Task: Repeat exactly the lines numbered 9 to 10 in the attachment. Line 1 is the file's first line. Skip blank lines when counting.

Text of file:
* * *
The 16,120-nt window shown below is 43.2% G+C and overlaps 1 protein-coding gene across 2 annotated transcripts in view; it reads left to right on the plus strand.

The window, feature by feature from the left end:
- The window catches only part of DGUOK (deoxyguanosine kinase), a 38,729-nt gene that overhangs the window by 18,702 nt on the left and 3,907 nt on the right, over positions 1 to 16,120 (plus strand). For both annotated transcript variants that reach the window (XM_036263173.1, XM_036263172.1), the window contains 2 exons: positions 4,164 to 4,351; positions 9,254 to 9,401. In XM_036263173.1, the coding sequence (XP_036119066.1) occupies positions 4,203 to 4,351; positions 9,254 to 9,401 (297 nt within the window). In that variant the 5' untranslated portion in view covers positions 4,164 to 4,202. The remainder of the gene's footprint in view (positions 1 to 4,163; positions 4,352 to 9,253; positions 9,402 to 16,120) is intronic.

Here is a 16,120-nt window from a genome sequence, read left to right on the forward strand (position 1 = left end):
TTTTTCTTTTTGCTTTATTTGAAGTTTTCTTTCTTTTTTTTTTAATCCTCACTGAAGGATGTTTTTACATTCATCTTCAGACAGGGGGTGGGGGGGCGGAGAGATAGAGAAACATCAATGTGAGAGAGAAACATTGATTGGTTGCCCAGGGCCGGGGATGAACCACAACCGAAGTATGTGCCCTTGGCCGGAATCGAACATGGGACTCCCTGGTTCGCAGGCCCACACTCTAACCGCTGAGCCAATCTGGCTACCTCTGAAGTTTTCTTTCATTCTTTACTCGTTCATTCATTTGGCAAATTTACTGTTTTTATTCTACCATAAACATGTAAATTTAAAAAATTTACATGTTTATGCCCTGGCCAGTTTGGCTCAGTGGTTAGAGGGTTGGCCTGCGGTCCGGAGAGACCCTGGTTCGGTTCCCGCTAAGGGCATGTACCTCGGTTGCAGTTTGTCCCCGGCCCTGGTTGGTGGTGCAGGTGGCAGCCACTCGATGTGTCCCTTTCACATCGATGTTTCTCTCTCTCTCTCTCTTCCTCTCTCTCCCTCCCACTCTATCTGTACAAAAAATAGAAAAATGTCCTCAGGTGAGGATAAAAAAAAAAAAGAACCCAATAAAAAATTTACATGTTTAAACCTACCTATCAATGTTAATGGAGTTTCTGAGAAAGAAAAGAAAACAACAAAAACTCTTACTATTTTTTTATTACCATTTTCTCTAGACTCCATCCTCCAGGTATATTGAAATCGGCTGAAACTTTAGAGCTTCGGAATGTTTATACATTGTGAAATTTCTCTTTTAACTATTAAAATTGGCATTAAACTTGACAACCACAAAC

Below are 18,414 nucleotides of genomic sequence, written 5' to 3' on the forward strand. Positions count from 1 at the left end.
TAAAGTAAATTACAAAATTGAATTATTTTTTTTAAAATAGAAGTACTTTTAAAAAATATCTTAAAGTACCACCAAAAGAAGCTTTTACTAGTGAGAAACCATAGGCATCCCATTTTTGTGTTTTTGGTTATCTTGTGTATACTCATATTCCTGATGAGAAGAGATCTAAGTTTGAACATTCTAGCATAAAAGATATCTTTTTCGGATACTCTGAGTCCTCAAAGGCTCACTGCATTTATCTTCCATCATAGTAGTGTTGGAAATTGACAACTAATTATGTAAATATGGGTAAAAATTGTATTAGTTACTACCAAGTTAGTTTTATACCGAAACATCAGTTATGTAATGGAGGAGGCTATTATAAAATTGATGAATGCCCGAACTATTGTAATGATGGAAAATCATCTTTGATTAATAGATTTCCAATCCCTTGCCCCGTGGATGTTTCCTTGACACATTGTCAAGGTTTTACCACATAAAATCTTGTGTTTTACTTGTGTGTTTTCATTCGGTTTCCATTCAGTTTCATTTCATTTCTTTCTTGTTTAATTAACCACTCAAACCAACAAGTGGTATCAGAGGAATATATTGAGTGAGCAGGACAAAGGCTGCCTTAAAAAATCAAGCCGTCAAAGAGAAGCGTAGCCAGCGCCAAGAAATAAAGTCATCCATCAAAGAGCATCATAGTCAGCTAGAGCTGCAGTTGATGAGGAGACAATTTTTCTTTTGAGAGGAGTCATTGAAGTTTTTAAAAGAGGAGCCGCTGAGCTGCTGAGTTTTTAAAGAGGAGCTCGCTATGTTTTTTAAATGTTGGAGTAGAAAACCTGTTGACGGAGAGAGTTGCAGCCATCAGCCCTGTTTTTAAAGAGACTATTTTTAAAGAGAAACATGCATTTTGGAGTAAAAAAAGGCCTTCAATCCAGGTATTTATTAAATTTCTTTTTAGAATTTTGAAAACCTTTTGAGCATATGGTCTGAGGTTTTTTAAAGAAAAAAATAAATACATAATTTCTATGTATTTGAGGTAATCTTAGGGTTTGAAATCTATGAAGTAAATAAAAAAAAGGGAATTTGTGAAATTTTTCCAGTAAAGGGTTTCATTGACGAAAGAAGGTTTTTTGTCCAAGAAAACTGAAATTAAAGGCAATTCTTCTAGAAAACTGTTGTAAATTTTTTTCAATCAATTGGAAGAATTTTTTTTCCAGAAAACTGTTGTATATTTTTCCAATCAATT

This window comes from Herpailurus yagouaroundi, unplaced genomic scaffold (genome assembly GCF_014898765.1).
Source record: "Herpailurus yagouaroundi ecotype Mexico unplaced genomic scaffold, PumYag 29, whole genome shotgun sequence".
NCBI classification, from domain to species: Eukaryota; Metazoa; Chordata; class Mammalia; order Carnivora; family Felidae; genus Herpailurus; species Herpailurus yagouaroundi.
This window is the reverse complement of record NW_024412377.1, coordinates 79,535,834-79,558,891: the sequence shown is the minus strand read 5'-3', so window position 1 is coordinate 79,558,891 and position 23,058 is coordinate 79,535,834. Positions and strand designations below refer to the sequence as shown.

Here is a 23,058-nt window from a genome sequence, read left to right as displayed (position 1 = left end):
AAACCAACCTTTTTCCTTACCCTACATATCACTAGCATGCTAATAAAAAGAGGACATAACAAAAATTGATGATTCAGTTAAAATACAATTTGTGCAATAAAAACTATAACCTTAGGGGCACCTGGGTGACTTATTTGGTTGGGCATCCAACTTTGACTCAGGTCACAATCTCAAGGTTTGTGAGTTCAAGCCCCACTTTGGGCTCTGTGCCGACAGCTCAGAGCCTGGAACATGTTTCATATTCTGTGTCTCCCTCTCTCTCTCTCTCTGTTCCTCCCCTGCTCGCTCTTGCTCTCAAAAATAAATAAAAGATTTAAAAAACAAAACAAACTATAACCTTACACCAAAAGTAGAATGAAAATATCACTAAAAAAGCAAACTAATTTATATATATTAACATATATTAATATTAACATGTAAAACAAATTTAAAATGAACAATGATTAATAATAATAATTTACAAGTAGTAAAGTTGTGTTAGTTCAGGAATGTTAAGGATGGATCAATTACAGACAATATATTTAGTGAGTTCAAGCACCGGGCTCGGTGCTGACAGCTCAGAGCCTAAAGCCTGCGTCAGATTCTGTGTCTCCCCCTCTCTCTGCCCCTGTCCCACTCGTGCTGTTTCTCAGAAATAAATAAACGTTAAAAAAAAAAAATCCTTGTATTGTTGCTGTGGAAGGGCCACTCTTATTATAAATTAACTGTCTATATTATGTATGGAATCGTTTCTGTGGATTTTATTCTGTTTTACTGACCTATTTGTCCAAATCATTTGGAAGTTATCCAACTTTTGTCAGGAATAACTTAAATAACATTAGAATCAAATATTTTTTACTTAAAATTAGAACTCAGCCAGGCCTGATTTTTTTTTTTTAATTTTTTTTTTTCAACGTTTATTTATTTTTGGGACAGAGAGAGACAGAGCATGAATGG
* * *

Source record: "Herpailurus yagouaroundi ecotype Mexico unplaced genomic scaffold, PumYag 29, whole genome shotgun sequence".
NCBI classification, from domain to species: Eukaryota; Metazoa; Chordata; class Mammalia; order Carnivora; family Felidae; genus Herpailurus; species Herpailurus yagouaroundi.